Keshavrao Date

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Keshavrao Date
Born 28 September 1889
Adivare, Ratnagiri, Maharashtra, India
Died 13 September 1971
Bombay, Maharashtra, India
Occupation Actor, director
Years active 1934–1964

Keshavrao Date (1889–1971) was an Indian film actor, who worked in both silent and sound movies. He tried to run his own drama company but found it difficult to perform the dual roles of manager and actor.

India Country in South Asia

India, also known as the Republic of India, is a country in South Asia. It is the seventh largest country by area and with more than 1.3 billion people, it is the second most populous country as well as the most populous democracy in the world. Bounded by the Indian Ocean on the south, the Arabian Sea on the southwest, and the Bay of Bengal on the southeast, it shares land borders with Pakistan to the west; China, Nepal, and Bhutan to the northeast; and Bangladesh and Myanmar to the east. In the Indian Ocean, India is in the vicinity of Sri Lanka and the Maldives, while its Andaman and Nicobar Islands share a maritime border with Thailand and Indonesia.

Actor person who acts in a dramatic or comic production and works in film, television, theatre, or radio

An actor is a person who portrays a character in a performance. The actor performs "in the flesh" in the traditional medium of the theatre or in modern media such as film, radio, and television. The analogous Greek term is ὑποκριτής (hupokritḗs), literally "one who answers". The actor's interpretation of their role—the art of acting—pertains to the role played, whether based on a real person or fictional character. Interpretation occurs even when the actor is "playing themselves", as in some forms of experimental performance art.

Silent film film with no synchronized recorded dialogue

A silent film is a film with no synchronized recorded sound. In silent films for entertainment, the plot may be conveyed by the use of title cards, written indications of the plot and key dialogue lines. The idea of combining motion pictures with recorded sound is nearly as old as film itself, but because of the technical challenges involved, the introduction of synchronized dialogue became practical only in the late 1920s with the perfection of the Audion amplifier tube and the advent of the Vitaphone system. During the silent-film era that existed from the mid-1890s to the late 1920s, a pianist, theater organist—or even, in large cities, a small orchestra—would often play music to accompany the films. Pianists and organists would play either from sheet music, or improvisation.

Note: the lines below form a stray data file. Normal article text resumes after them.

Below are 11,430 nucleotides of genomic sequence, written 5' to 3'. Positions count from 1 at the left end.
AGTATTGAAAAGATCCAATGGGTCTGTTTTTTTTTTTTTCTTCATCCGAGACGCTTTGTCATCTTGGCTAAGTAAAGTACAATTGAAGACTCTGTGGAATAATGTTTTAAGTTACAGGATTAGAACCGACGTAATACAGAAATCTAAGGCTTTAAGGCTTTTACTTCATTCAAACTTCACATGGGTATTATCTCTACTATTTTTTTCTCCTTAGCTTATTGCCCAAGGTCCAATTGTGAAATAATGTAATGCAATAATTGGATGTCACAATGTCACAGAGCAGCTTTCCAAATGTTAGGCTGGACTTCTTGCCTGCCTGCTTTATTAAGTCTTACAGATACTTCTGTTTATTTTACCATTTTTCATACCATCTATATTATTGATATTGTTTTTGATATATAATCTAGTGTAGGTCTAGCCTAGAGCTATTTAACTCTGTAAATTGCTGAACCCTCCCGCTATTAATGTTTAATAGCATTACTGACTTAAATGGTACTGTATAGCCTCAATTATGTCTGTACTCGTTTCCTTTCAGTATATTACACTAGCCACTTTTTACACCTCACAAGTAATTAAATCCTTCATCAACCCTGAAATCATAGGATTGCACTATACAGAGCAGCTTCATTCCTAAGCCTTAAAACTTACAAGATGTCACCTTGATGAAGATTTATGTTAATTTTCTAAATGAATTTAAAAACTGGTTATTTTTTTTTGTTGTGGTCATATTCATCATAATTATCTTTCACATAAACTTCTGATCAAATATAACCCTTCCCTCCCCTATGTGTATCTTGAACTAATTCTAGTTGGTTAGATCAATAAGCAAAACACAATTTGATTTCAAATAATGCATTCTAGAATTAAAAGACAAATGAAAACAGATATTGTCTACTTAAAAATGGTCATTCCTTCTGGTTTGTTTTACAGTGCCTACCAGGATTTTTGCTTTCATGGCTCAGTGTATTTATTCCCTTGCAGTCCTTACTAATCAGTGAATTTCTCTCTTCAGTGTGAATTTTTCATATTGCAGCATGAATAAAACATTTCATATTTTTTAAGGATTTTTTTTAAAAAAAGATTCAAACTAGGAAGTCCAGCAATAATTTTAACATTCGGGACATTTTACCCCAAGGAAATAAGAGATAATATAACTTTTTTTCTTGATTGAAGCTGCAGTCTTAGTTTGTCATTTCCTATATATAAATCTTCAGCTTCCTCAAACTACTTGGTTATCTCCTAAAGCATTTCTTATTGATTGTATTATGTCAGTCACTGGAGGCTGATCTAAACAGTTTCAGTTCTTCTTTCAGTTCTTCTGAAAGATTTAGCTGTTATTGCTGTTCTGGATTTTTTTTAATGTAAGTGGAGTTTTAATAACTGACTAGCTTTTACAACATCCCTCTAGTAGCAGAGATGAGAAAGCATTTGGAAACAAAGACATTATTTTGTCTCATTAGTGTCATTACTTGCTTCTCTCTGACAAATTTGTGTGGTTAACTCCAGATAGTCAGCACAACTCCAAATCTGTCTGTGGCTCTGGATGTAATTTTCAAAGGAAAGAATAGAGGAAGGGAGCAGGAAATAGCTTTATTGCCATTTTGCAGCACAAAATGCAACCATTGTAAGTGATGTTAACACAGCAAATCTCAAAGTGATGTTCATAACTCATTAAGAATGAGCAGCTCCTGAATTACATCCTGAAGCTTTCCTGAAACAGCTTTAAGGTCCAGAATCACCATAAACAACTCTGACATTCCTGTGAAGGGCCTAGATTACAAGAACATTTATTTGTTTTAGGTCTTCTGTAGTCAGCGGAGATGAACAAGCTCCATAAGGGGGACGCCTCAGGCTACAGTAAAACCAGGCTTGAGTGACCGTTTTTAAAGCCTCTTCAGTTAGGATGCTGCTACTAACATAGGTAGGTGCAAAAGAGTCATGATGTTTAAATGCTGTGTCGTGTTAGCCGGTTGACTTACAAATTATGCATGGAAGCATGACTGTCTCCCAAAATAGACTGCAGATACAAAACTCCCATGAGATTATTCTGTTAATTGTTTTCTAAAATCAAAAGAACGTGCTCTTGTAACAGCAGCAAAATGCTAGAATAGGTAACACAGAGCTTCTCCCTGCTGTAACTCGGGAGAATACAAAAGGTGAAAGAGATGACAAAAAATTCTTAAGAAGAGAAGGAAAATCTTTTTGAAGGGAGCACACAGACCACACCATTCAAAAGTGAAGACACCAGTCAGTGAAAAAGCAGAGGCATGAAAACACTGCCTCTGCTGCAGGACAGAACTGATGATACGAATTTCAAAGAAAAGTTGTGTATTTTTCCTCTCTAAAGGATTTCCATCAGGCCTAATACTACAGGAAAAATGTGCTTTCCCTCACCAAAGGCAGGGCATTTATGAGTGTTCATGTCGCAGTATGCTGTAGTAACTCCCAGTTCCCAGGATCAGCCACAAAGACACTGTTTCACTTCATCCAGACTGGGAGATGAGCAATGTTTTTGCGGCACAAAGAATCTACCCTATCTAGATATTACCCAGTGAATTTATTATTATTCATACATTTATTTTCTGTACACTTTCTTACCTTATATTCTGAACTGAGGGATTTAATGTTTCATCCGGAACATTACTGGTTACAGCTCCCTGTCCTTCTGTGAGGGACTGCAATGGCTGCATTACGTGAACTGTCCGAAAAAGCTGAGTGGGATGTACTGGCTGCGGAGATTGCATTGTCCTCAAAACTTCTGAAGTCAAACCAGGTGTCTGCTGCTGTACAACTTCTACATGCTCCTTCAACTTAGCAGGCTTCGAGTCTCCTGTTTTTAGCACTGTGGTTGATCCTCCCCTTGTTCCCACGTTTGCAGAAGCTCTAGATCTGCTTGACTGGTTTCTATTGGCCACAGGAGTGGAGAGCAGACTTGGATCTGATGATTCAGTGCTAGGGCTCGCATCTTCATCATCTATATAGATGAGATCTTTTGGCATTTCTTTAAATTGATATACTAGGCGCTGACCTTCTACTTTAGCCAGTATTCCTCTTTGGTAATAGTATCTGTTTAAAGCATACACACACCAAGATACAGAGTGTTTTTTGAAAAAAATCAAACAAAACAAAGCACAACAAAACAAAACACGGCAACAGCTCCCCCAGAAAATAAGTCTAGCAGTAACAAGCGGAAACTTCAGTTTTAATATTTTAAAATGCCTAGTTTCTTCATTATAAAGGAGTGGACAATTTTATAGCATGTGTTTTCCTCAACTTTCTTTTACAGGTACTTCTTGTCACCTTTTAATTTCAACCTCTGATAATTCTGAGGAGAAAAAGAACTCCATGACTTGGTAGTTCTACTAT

Contents

Career

His role in the drama Andhalyanchi Shala ("The Blinds' School", 1933) won him rave reviews, subsequently he became a star, and also joined the Prabhat Film Company. [1]

Prabhat Film Company

Prabhat Film Company popularly known as Prabhat Films was an Indian film production company and film studios founded in 1929 by the noted film director V.Shantaram and his friends.

After the advent of talkies, he tried his hand at that medium as well, though live theatre remained his chief love. His acting in the Marathi film Kunku (1937) set a standard which has rarely been approached since on the silver screen. [2] He followed it with another sterling performance in Prabhat Film Company's Shejari (1941). Later he performed character roles in films made in Mumbai, where he lived. He also acting in V. Shantaram's Dr. Kotnis Ki Amar Kahani (1946), Jhanak Jhanak Payal Baaje (1955), Navrang (1959) and Geet Gaya Patharon Ne (1964). [3]

Marathi language Indo-Aryan language

Marathi is an Indo-Aryan language spoken predominantly by around 83 million Marathi people of Maharashtra, India. It is the official language and co-official language in the Maharashtra and Goa states of Western India, respectively, and is one of the 22 scheduled languages of India. There were 83 million speakers in 2011; Marathi ranks 19th in the list of most spoken languages in the world. Marathi has the third largest number of native speakers in India, after Hindi & Bengali. Marathi has some of the oldest literature of all modern Indian languages, dating from about 900 AD. The major dialects of Marathi are Standard Marathi and the Varhadi dialect. Koli, Malvani Konkani has been heavily influenced by Marathi varieties.

<i>Kunku</i> 1937 film by V. Shantaram

Kunku is a 1937 Marathi classic social drama film directed by V. Shantaram, and based on the novel, Na Patnari Goshta by Narayan Hari Apte, who also wrote film’s screenplay. The film was also released in Hindi as Duniya Na Mane.

Mumbai Megacity in Maharashtra, India